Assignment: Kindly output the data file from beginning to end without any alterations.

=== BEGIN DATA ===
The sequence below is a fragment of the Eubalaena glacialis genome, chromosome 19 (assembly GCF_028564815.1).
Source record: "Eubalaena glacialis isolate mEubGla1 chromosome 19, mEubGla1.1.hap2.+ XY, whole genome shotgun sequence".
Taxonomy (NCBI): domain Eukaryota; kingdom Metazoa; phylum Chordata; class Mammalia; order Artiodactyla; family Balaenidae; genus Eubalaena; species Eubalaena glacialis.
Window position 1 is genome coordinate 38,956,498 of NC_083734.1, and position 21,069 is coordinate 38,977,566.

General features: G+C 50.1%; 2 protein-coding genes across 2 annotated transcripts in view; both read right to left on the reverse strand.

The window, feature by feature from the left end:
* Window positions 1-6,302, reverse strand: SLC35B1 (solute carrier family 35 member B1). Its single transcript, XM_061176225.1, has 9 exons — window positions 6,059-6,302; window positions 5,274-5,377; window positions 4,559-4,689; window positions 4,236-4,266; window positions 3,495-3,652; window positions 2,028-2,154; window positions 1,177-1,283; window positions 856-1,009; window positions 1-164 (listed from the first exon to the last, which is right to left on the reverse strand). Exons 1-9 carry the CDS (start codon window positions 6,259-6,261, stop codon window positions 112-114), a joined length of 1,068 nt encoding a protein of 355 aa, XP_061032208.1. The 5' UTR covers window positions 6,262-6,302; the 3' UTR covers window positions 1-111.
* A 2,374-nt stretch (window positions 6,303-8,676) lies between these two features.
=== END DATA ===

The sequence below is a fragment of the Eubalaena glacialis genome, chromosome 19 (assembly GCF_028564815.1).
Source record: "Eubalaena glacialis isolate mEubGla1 chromosome 19, mEubGla1.1.hap2.+ XY, whole genome shotgun sequence".
Taxonomy (NCBI): domain Eukaryota; kingdom Metazoa; phylum Chordata; class Mammalia; order Artiodactyla; family Balaenidae; genus Eubalaena; species Eubalaena glacialis.
Window position 1 is genome coordinate 38,956,498 of NC_083734.1, and position 21,069 is coordinate 38,977,566.

General features: G+C 50.1%; 2 protein-coding genes across 2 annotated transcripts in view; both read right to left on the reverse strand.

The window, feature by feature from the left end:
* Window positions 1-6,302, reverse strand: SLC35B1 (solute carrier family 35 member B1). Its single transcript, XM_061176225.1, has 9 exons — window positions 6,059-6,302; window positions 5,274-5,377; window positions 4,559-4,689; window positions 4,236-4,266; window positions 3,495-3,652; window positions 2,028-2,154; window positions 1,177-1,283; window positions 856-1,009; window positions 1-164 (listed from the first exon to the last, which is right to left on the reverse strand). Exons 1-9 carry the CDS (start codon window positions 6,259-6,261, stop codon window positions 112-114), a joined length of 1,068 nt encoding a protein of 355 aa, XP_061032208.1. The 5' UTR covers window positions 6,262-6,302; the 3' UTR covers window positions 1-111.
* A 2,374-nt stretch (window positions 6,303-8,676) lies between these two features.